Rene Auberjonois is the epitome of a character actor, amassing countless credits across numerous entertainment media. But he’s also been lucky enough – and talented enough – to leave plenty of lasting impressions. He can walk down the street, run into several people and have them comment that they adored him as Father Mulcahy in the movie M*A*S*H, Clayton Endicott III on Benson, the voice of Louis in The Little Mermaid, The Duke in the Broadway musical Big River, Paul Lewiston on Boston Legal and/or, of course, Odo on Star Trek: Deep Space Nine. “I am all of those characters, and I love that,” Auberjonois says proudly. The actor then laughs and adds, “I also run into people, and they think I’m their cousin or their dry cleaner. I love that, too.” StarTrek.com recently caught up with Auberjonois for a wide-ranging interview in which he talked about his days on Deep Space Nine and updated us on his current projects. Below is part one of the conversation, and be on the lookout for part two tomorrow.
Auberjonois: The day that (DS9 executive producer) Rick Berman called to welcome me to the Star Trek world, he said something like – I don’t remember the exact words – “This character is like Pinocchio.” And I thought, “Well, that’s interesting.” And, over time, I came to understand that that was a certain aspect of the character. He was a very unformed being. Just as Pinocchio was wooden, Odo was a mass of liquid, really, and he was trying to get some kind of shape to his life and to who he was and he wanted to answer the questions he had about what his role was meant to be in that particular universe. People used to say to me early on, “Oh, I hope Odo finds out where he’s from and who he is,” and I’d say, “Gee, I hope not. I sort of love the mystery of it.” But then, of course, I wasn’t one of the writers. So I had nothing to do with that. I was simply the instrument to play the music that the writers had come up with. And we did learn, over time, so much about him. His relationships with Kira (Nana Visitor) and with Quark (Armin Shimerman) and with everybody, really, all made him more and more identifiable in human terms.
So, where I thought in the beginning that I didn’t want to know where he was from and loved that it was a mystery, I also loved the fact that when we got a script – one that focused on Odo and his world – I’d learn something new that I didn’t know about the character. I would have to ingest it and incorporate it into this character that was being built over seven years. I’ve never really sat and talked to Rick or Ira Behr about it, but I would venture to say that a lot of the things that happened to Odo, they would not have been able to tell you at the beginning of the journey that that’s where the journey was going to go. That is one of the delights of getting to play a character for seven years, the organic nature of the work. It wasn’t prefabricated. It wasn’t a mold. I had nothing to do with it, how the show was written or what was going to happen with Odo or what he was going to say. But I had a lot to do with the tenor of the character because, as I said, I was the instrument, and in that sense you have a lot to do with what the music is eventually going to be.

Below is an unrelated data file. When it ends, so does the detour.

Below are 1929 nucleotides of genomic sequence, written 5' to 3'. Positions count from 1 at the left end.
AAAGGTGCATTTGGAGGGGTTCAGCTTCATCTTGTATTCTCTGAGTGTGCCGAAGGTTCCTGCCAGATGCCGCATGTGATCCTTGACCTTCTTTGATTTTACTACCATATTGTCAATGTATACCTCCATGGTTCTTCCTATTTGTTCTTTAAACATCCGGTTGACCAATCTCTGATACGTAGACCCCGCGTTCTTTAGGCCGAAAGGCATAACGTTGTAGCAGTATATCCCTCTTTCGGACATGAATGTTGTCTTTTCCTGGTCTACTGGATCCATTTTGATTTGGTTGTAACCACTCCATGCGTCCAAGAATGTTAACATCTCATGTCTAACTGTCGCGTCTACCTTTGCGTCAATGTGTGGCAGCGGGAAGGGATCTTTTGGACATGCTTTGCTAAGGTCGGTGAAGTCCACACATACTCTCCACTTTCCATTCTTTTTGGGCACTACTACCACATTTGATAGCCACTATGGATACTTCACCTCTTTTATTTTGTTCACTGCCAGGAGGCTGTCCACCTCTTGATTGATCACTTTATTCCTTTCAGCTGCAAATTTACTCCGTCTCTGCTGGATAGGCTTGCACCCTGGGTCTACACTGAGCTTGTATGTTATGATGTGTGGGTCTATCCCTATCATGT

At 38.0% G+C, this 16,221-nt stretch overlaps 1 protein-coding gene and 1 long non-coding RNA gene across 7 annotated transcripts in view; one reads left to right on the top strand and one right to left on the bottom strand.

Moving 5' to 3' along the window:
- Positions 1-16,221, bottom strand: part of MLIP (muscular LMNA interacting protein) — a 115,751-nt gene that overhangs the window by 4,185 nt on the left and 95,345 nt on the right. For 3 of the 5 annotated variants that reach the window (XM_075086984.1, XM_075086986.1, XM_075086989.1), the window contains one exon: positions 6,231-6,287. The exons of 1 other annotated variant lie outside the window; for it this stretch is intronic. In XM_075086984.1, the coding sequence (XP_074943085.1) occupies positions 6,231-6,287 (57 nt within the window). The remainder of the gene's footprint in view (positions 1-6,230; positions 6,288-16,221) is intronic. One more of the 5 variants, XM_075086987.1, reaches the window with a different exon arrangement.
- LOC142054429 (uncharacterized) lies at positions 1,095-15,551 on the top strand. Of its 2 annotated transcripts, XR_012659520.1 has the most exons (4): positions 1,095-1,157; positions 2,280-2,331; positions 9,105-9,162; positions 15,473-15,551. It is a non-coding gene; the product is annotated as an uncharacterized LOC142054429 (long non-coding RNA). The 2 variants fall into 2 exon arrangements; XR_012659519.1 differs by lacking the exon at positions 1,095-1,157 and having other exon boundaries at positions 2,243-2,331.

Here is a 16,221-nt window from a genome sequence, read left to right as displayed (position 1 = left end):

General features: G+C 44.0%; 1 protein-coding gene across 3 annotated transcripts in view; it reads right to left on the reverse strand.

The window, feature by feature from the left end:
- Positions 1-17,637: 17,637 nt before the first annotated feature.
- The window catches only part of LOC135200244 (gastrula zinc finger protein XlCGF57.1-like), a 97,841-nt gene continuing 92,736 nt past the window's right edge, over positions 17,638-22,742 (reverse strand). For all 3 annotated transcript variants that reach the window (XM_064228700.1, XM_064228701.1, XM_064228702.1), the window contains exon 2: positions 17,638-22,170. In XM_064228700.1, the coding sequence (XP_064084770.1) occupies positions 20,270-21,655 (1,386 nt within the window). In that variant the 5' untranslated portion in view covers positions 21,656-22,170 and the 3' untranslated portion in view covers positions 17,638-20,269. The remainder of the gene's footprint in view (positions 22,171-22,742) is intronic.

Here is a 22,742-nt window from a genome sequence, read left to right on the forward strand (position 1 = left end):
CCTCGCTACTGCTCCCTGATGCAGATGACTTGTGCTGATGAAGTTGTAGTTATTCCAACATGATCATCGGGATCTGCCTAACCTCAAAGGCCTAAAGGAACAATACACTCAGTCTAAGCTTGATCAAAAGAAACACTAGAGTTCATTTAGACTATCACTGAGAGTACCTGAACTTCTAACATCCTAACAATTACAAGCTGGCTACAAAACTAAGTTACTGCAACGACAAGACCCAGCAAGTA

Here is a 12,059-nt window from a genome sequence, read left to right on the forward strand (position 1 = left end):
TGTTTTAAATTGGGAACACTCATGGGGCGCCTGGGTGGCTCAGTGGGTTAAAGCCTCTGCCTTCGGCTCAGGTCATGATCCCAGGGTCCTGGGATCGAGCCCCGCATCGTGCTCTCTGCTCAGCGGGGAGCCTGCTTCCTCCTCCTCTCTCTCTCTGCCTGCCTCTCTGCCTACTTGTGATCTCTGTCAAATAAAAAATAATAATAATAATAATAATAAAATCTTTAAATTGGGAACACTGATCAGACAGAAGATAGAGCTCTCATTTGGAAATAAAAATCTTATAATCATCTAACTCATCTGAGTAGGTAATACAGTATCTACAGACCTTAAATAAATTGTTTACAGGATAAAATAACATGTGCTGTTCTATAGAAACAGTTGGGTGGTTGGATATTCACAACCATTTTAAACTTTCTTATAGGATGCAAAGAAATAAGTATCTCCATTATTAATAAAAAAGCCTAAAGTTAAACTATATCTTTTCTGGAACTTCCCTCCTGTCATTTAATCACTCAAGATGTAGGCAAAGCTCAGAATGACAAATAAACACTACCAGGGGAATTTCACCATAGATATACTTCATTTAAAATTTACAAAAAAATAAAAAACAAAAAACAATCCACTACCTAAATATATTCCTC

You mentioned the Odo-Kira and Odo-Quark relationships, both of which became cornerstones of DS9. Was it your sense that the writers glimpsed the chemistry between you and Nana Visitor and you and Armin Shimerman, and played to that?
Auberjonois: I have a feeling that they knew the Quark-Odo would be one of the things that would be, not necessarily a cornerstone, but something that they could go back to, that was the kind of relationship between characters that Star Trek fans revel in. I don’t mean to be too obscure, but it’s sort of like of In Mice and Men, when Lennie keeps saying, “Tell me about the rabbits.” He wants to hear the story again. So I have a feeling that there’s an element of that in the Quark-Odo relationship, because it meant the writers could refer to that very briefly and have it have meaning. We’d have tiny little encounters most of the time. It wouldn’t even be scenes. I would walk into the bar to do something else completely, and Quark and Odo would have an exchange, maybe only two or three lines between them, but the audience was so in tune with that relationship that they could extrapolate. And, in fact, Armin and I have commented on it over the years. When people talk about how much they loved that relationship, we’d say, “You know, there was really only one show in the seven years in which it was all Odo and Quark.” That was ‘The Ascent.” Other than that, it was always just short little scenes. But that relationship was so embedded in the audience’s understanding and psyche that it took on a weight that far surpassed how much time we actually spent with each other. So I think the writers knew that Quark-Odo was likely to be a running theme.
And how about Odo-Kira?